Lots of names have been linked to the White Sox’s managerial opening since Ozzie Guillen went to the Marlins on September 28, but in the end the choice came out of nowhere.
In a surprise move the White Sox announced that Robin Ventura will replace Guillen as their new manager.
Ventura played 10 seasons for the White Sox as a power-hitting, Gold Glove-winning (and Nolan Ryan-fighting) third baseman–with Guillen often next to him at shortstop–retiring in 2004 at age 36. Since then he’s been a television analyst for college games on ESPN
“I wanted someone who met very specific criteria centered around his leadership abilities and Robin Ventura was that man,” general manager Ken Williams told reporters.
This is a certainly a bold, shocking move by Williams and the White Sox, but Ventura’s lack of experience makes it tough to have an opinion on his ability to do the job. He’s generally well respected around baseball, but has zero coaching track record aside from working with his son’s high school team.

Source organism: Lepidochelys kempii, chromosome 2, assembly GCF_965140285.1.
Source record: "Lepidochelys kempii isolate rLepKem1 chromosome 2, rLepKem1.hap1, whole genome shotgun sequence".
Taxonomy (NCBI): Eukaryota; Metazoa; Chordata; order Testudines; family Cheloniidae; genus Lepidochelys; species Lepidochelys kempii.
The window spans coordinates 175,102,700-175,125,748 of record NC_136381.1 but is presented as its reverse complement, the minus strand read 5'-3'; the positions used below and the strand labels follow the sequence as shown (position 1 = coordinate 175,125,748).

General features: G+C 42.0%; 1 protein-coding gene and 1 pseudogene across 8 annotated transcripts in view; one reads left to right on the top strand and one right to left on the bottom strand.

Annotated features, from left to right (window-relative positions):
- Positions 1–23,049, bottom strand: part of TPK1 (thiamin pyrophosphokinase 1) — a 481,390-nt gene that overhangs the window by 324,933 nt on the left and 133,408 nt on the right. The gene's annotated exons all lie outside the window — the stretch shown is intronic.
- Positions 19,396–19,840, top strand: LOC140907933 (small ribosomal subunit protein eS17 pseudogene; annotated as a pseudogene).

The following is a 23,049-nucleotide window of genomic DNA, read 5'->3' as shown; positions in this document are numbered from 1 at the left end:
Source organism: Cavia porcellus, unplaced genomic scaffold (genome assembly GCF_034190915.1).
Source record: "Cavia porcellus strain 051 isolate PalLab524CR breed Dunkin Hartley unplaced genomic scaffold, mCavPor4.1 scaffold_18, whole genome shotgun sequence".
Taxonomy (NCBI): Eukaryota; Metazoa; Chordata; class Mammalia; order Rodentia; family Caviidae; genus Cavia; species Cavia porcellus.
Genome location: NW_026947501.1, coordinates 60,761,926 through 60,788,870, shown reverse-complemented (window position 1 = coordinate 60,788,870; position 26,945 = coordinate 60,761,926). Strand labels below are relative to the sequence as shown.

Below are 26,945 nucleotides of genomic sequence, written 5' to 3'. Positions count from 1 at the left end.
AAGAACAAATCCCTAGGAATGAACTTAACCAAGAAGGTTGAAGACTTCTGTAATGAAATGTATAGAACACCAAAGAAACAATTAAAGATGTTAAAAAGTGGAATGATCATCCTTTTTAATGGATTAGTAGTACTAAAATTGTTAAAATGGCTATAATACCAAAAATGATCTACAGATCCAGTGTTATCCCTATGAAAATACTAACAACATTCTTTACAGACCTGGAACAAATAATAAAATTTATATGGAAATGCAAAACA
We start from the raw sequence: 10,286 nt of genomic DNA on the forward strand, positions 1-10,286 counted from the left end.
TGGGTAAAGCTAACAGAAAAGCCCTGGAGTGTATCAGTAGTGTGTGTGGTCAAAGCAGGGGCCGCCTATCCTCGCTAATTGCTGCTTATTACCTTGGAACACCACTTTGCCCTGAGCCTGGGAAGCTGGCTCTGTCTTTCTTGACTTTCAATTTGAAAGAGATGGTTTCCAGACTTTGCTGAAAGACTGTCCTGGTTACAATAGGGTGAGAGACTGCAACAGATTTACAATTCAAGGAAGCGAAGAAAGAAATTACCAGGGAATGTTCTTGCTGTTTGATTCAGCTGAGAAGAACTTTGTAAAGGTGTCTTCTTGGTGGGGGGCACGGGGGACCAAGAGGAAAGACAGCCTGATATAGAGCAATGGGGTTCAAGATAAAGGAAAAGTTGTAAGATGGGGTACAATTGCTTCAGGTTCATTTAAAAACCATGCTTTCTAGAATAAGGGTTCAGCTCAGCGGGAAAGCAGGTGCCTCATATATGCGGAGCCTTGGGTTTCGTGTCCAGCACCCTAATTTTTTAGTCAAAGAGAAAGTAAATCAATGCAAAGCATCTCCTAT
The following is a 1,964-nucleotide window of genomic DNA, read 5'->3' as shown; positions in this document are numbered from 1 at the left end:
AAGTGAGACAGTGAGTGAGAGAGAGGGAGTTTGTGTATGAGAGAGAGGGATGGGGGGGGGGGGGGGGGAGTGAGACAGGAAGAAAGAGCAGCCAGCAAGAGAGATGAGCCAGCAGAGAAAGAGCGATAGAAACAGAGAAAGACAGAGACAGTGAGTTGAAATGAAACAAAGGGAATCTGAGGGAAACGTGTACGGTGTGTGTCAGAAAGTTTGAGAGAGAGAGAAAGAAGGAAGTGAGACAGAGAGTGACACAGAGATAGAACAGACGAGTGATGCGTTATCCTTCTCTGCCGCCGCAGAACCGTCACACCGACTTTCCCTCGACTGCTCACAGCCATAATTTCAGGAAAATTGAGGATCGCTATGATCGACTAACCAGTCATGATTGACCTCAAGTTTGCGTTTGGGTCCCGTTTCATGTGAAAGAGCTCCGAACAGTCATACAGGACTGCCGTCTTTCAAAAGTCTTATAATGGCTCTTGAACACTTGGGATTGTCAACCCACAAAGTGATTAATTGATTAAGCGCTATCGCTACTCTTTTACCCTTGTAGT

Free agent reliever Bryan Shaw has received two multiyear offers, Paul Hoynes of the Cleveland Plain Dealer reports. The teams in question have not been revealed, but the demand for Shaw is expected to be high as he comes off of a career-best season.
The 30-year-old right-hander went 4-6 in 79 appearances for the Indians, drawing a 3.52 ERA, 2.6 BB/9 and 8.6 SO/9 in 76 2/3 innings. He ranked 12th among qualified relievers with 1.6 fWAR, his highest mark to date, and proved instrumental in helping the club reach their second consecutive division title in 2017.
The Mets are the last known team to show interest in Shaw, as the New York Post’s Mike Puma reported Wednesday. Nothing has been officially confirmed by the club yet, naturally, but they could still use a couple of arms to round out the bullpen behind Jerry Blevins, AJ Ramos and Jeurys Familia and it’s worth noting that the right-hander has already worked closely with Mets’ skipper and former Indians’ pitching coach Mickey Callaway. While Shaw’s proven consistency and durability should appeal to a wide variety of teams, he’s due for a big payday after making just $4.6 million in his last year with the Indians.